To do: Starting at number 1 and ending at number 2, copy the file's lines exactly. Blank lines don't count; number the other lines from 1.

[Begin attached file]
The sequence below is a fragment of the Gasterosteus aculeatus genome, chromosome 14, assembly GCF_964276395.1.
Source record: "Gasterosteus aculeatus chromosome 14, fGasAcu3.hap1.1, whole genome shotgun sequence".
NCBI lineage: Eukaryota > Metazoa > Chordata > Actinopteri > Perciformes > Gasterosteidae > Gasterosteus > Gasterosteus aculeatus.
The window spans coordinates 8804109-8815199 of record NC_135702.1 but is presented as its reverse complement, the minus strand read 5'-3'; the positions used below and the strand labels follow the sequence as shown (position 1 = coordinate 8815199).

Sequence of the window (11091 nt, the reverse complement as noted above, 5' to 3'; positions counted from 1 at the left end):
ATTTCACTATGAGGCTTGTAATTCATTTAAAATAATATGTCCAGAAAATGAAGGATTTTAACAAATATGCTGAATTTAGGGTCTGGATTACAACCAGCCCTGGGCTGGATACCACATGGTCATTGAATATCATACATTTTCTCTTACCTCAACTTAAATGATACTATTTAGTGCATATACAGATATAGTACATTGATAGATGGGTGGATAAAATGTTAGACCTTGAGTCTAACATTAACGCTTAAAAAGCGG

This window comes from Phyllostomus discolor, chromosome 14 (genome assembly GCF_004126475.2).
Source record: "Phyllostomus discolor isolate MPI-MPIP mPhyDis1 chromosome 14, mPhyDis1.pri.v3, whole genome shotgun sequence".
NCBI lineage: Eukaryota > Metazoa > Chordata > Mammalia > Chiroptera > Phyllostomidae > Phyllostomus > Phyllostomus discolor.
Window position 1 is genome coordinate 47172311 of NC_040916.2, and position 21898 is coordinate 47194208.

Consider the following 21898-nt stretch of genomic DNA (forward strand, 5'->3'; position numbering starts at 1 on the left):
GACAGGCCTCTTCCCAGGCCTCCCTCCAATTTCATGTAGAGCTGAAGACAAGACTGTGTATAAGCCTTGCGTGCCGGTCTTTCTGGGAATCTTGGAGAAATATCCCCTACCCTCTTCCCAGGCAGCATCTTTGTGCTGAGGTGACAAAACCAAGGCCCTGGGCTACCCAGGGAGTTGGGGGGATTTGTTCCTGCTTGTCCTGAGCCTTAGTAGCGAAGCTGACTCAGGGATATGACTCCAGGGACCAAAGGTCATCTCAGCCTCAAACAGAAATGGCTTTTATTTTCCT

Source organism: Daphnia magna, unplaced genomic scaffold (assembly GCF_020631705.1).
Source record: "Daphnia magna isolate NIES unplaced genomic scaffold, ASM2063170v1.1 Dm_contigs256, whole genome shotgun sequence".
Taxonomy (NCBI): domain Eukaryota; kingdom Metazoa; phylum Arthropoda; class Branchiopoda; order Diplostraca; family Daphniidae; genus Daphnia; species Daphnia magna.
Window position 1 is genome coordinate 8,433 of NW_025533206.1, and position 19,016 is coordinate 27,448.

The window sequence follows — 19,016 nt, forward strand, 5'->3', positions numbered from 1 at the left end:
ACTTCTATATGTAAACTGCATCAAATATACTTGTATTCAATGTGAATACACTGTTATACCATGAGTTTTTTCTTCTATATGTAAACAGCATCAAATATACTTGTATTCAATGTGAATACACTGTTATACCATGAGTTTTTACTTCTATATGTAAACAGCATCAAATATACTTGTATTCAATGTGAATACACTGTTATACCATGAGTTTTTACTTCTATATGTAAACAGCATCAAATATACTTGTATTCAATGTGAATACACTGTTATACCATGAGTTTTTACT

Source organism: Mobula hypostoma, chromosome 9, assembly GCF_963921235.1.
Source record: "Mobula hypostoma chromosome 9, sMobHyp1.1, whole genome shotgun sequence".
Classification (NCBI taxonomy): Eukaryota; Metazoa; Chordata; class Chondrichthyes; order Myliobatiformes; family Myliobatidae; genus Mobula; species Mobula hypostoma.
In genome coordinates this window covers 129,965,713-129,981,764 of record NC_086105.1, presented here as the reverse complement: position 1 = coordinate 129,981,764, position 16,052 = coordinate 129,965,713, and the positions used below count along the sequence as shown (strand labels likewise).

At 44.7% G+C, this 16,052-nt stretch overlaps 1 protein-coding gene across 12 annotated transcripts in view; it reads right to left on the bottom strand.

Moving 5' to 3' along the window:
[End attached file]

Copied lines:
The sequence below is a fragment of the Gasterosteus aculeatus genome, chromosome 14, assembly GCF_964276395.1.
Source record: "Gasterosteus aculeatus chromosome 14, fGasAcu3.hap1.1, whole genome shotgun sequence".